This situates the Pasch always on a Sunday — the day of the week sanctified by the Father creating on a Sunday, the Son resurrecting on it, and the Holy Ghost’s descent at Pentecost on the first day of the week. But it is, specifically, the Sunday closest to the lunar and solar dating of the day that Jesus rose from the dead.
Saint Andrew, the “Strong Man” Who Carries the Year
What determines the first Sunday of Advent, the very beginning of the Church’s Liturgical Year? In the Roman Rite, it is very simply the Sunday nearest to the feast of Saint Andrew, November 30. The first Sunday of Advent can occur either before or after November 30; the formula is that it is the closest Sunday. There is something appropriate here. Saint Andrew is the Protoclete, the “First Called,” as he is named in the East. He was the first of Saint John the Baptist’s disciples to follow Our Lord and he, in turn, brought his brother, Simon, to do the same: “We have found the Messias…. And he brought him to Jesus” (John 1:41-42). It was then that Jesus told Simon he would become Peter. Andrew’s name comes from the Greek word for man. He is to the liturgical year what Atlas is to the celestial spheres in Greek mythology; the manly Protoclete holds the liturgical year, as it were, on his shoulders.
St. Teresa of Ávila and the Ten-Day Night
At the time of Pope Gregory XIII, the Church reformed the calendar. It has been known for quite some time that the old Julian calendar was off, but there was not sufficient astronomical knowledge to solve the problem of fixing it until the late sixteenth century. Following a plan devised by learned astronomers, Pope Gregory issued the Bull, Inter gravissimas, which removed ten days from the calendar and simultaneously adjusted the system of leap years to prevent similar slippage of the calendar in the future. Centennial years were henceforth no longer leap years, unless divisible by 400. (How is that for careful planning for the future? In my lifetime, this century leap year happened in the year 2000. It will not happen again until 2400.)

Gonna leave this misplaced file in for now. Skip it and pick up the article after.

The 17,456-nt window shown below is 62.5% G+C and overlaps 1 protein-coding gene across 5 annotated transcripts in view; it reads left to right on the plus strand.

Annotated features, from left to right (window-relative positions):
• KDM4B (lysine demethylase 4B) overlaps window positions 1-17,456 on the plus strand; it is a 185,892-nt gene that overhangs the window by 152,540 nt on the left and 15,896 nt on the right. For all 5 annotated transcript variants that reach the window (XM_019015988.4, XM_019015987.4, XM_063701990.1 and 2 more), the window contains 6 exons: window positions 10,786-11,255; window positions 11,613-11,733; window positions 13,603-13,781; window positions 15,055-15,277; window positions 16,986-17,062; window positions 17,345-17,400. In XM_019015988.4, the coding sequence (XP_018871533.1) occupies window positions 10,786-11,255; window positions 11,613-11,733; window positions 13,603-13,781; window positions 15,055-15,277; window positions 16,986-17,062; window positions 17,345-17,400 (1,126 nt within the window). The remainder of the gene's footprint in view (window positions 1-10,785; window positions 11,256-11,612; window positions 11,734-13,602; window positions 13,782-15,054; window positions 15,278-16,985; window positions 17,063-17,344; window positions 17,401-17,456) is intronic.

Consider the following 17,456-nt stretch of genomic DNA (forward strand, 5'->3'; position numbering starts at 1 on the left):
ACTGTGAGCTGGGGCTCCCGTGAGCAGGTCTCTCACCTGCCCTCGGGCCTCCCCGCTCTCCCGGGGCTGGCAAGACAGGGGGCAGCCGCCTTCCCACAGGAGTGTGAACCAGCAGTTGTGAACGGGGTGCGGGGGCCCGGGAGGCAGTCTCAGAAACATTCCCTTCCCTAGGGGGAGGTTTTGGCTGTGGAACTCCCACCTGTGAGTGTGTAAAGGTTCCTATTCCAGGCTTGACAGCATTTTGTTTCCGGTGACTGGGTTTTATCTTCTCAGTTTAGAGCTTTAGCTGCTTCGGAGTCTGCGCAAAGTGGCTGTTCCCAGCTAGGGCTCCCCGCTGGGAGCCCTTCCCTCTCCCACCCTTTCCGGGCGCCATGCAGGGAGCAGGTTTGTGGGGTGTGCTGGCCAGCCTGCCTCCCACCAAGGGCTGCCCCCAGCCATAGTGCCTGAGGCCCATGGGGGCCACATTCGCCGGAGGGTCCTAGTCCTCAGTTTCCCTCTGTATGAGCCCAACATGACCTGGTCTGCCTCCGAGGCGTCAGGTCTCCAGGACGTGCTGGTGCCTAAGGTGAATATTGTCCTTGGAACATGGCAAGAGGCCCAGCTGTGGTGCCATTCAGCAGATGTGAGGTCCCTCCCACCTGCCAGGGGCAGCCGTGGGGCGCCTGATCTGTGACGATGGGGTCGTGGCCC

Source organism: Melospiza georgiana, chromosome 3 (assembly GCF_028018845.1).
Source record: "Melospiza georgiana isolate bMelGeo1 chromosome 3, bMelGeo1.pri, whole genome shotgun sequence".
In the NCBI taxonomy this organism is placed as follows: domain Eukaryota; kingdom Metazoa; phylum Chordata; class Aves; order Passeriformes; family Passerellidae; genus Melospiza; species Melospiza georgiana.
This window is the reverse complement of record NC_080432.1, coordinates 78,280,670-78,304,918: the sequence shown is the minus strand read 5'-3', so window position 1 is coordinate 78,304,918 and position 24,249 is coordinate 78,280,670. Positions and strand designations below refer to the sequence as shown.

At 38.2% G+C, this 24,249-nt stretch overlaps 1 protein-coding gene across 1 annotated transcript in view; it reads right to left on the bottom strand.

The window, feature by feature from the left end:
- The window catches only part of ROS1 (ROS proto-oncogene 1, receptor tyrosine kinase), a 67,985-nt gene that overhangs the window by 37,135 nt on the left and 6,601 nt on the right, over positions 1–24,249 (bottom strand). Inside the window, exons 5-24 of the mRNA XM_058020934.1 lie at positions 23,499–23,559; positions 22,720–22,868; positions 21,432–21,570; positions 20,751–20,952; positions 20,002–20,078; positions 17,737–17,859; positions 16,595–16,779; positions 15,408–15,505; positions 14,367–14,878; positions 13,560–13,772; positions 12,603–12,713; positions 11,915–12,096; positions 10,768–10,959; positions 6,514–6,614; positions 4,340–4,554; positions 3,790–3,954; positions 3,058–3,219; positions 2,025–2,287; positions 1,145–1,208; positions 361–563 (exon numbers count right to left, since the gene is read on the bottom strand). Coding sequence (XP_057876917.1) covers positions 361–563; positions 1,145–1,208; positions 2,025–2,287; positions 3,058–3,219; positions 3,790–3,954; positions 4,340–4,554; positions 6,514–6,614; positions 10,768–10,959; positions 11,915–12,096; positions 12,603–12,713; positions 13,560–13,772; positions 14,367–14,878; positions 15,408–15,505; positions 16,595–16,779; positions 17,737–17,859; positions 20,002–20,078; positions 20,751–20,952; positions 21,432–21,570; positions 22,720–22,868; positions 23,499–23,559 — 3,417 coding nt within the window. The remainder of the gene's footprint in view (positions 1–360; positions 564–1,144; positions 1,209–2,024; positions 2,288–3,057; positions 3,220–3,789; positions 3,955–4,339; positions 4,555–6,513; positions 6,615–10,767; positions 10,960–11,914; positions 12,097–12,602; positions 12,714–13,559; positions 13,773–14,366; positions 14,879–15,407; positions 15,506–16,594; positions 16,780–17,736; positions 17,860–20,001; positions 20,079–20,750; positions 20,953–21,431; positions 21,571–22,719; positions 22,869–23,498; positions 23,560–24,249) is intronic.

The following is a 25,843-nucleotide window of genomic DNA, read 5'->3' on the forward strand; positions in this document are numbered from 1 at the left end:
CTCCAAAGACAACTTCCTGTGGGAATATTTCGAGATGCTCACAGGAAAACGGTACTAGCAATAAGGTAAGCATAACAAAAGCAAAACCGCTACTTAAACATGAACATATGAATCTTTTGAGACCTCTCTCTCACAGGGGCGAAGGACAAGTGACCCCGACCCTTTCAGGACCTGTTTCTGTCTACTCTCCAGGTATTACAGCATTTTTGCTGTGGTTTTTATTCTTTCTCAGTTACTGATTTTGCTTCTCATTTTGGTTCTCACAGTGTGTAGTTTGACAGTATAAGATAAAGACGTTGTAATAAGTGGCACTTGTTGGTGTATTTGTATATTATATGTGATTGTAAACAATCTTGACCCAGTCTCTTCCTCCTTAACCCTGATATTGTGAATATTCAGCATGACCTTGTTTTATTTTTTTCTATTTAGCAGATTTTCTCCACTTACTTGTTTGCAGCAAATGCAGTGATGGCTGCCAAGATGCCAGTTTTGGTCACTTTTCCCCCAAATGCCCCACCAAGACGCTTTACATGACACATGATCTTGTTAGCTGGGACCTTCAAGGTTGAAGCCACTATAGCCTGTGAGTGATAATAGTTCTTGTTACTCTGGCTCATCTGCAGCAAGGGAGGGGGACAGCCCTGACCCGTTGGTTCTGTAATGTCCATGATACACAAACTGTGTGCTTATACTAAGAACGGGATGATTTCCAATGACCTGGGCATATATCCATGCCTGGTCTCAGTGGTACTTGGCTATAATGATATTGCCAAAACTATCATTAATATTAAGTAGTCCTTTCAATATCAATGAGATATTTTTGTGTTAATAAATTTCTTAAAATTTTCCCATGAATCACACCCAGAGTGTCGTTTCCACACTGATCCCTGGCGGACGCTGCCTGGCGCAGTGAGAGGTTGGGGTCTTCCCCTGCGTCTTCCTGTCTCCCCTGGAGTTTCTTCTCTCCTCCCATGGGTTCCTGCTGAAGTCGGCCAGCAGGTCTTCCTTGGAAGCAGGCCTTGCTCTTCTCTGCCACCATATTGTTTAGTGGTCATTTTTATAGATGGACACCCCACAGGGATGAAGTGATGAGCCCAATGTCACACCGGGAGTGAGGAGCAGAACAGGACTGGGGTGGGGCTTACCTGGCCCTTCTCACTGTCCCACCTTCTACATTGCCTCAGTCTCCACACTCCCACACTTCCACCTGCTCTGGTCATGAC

The night that was set for the implementation of this plan was the night of October 4, the Feast of Saint Francis of Assisi. The next day, as declared by the Holy Father, the world would wake up on October 15. The great Saint Teresa of Ávila died during that night, which is why her feast is October 15 and not October 5, which it otherwise would have been. (Brian Kelly narrated this story at greater length on our site.)
Redeeming the Time
Twice in his canonical corpus, the Apostle says we ought to be “redeeming the time” (Col. 4:5, Eph. 5:16). Taking time seriously, not wasting it, consecrating it to Our Lord, making good use of it for God’s glory, for our and our neighbor’s salvation — these are all ways we can fulfill the injunction of Saint Paul. (Father Paul Scalia has a good meditation on this at The Catholic Thing.)
The Church’s traditional liturgy sanctifies our time—the day, the week, the month, the season, the year. What is quite literally mundane and temporal is thus transformed into something heavenly and spiritual, an anticipation of our partaking in God’s own eternity. As the old liturgical year ends in a few days and the new one begins, we should take all this to heart and redeem the time that God has given us.
We never know when it will come to an end.
Brother André Marie is Prior of St. Benedict Center, an apostolate of the Slaves of the Immaculate Heart of Mary in Richmond New Hampshire. He does a weekly Internet Radio show, Reconquest, which airs on the Veritas Radio Network’s Crusade Channel. This article appears courtesy of Catholicism.org.
Featured: Creation. Light and Darkness, engraving, 1585.